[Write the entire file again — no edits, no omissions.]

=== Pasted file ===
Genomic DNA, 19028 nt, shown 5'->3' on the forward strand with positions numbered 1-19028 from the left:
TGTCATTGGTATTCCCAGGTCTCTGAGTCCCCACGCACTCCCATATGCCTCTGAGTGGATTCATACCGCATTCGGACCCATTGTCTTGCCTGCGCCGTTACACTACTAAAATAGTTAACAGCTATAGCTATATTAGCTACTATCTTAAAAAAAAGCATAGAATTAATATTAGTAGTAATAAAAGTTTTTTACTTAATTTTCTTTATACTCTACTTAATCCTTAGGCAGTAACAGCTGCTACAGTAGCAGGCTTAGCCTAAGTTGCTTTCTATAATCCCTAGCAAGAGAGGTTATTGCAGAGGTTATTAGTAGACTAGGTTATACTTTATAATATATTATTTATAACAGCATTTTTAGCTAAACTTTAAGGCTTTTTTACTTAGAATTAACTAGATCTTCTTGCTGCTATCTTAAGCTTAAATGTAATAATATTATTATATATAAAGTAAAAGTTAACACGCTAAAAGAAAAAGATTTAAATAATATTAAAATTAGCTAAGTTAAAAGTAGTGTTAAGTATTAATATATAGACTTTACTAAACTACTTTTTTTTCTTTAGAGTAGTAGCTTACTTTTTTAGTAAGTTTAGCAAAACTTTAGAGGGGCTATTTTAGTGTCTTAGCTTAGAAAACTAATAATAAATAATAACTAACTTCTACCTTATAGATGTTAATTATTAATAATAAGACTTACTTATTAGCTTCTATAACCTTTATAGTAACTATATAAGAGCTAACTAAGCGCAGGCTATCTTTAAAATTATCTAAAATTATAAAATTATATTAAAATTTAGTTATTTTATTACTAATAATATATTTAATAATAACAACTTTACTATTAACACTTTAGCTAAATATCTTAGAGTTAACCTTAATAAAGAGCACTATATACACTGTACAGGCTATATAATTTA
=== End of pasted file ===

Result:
Genomic DNA, 19028 nt, shown 5'->3' on the forward strand with positions numbered 1-19028 from the left:
TGTCATTGGTATTCCCAGGTCTCTGAGTCCCCACGCACTCCCATATGCCTCTGAGTGGATTCATACCGCATTCGGACCCATTGTCTTGCCTGCGCCGTTACACTACTAAAATAGTTAACAGCTATAGCTATATTAGCTACTATCTTAAAAAAAAGCATAGAATTAATATTAGTAGTAATAAAAGTTTTTTACTTAATTTTCTTTATACTCTACTTAATCCTTAGGCAGTAACAGCTGCTACAGTAGCAGGCTTAGCCTAAGTTGCTTTCTATAATCCCTAGCAAGAGAGGTTATTGCAGAGGTTATTAGTAGACTAGGTTATACTTTATAATATATTATTTATAACAGCATTTTTAGCTAAACTTTAAGGCTTTTTTACTTAGAATTAACTAGATCTTCTTGCTGCTATCTTAAGCTTAAATGTAATAATATTATTATATATAAAGTAAAAGTTAACACGCTAAAAGAAAAAGATTTAAATAATATTAAAATTAGCTAAGTTAAAAGTAGTGTTAAGTATTAATATATAGACTTTACTAAACTACTTTTTTTTCTTTAGAGTAGTAGCTTACTTTTTTAGTAAGTTTAGCAAAACTTTAGAGGGGCTATTTTAGTGTCTTAGCTTAGAAAACTAATAATAAATAATAACTAACTTCTACCTTATAGATGTTAATTATTAATAATAAGACTTACTTATTAGCTTCTATAACCTTTATAGTAACTATATAAGAGCTAACTAAGCGCAGGCTATCTTTAAAATTATCTAAAATTATAAAATTATATTAAAATTTAGTTATTTTATTACTAATAATATATTTAATAATAACAACTTTACTATTAACACTTTAGCTAAATATCTTAGAGTTAACCTTAATAAAGAGCACTATATACACTGTACAGGCTATATAATTTA